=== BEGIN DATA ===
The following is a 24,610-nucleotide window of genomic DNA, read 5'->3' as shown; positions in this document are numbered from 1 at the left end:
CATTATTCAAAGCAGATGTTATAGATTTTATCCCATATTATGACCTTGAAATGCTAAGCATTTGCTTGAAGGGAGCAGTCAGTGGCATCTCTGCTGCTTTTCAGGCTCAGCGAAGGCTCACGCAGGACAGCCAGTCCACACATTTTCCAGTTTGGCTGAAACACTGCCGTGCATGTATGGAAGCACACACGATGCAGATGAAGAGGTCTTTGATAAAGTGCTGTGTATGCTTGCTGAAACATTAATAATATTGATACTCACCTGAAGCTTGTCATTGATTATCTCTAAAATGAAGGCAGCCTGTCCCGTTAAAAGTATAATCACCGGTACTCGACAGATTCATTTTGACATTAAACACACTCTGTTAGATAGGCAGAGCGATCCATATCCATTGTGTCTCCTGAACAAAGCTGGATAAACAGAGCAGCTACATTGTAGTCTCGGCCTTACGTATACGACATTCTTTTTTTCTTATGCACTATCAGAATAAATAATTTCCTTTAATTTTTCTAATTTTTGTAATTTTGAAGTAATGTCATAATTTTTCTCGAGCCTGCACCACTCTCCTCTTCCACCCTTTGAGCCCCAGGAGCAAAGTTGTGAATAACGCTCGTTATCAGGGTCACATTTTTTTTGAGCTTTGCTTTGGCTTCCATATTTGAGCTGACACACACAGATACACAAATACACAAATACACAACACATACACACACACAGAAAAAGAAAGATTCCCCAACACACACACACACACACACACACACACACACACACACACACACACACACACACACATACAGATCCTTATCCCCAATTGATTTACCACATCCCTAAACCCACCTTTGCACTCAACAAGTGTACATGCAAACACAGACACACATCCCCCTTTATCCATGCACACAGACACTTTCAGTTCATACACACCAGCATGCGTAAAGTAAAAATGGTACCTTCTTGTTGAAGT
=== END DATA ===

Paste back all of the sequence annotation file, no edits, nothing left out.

The following is a 24,610-nucleotide window of genomic DNA, read 5'->3' as shown; positions in this document are numbered from 1 at the left end:
CATTATTCAAAGCAGATGTTATAGATTTTATCCCATATTATGACCTTGAAATGCTAAGCATTTGCTTGAAGGGAGCAGTCAGTGGCATCTCTGCTGCTTTTCAGGCTCAGCGAAGGCTCACGCAGGACAGCCAGTCCACACATTTTCCAGTTTGGCTGAAACACTGCCGTGCATGTATGGAAGCACACACGATGCAGATGAAGAGGTCTTTGATAAAGTGCTGTGTATGCTTGCTGAAACATTAATAATATTGATACTCACCTGAAGCTTGTCATTGATTATCTCTAAAATGAAGGCAGCCTGTCCCGTTAAAAGTATAATCACCGGTACTCGACAGATTCATTTTGACATTAAACACACTCTGTTAGATAGGCAGAGCGATCCATATCCATTGTGTCTCCTGAACAAAGCTGGATAAACAGAGCAGCTACATTGTAGTCTCGGCCTTACGTATACGACATTCTTTTTTTCTTATGCACTATCAGAATAAATAATTTCCTTTAATTTTTCTAATTTTTGTAATTTTGAAGTAATGTCATAATTTTTCTCGAGCCTGCACCACTCTCCTCTTCCACCCTTTGAGCCCCAGGAGCAAAGTTGTGAATAACGCTCGTTATCAGGGTCACATTTTTTTTGAGCTTTGCTTTGGCTTCCATATTTGAGCTGACACACACAGATACACAAATACACAAATACACAACACATACACACACACAGAAAAAGAAAGATTCCCCAACACACACACACACACACACACACACACACACACACACACACACACACACACACACATACAGATCCTTATCCCCAATTGATTTACCACATCCCTAAACCCACCTTTGCACTCAACAAGTGTACATGCAAACACAGACACACATCCCCCTTTATCCATGCACACAGACACTTTCAGTTCATACACACCAGCATGCGTAAAGTAAAAATGGTACCTTCTTGTTGAAGT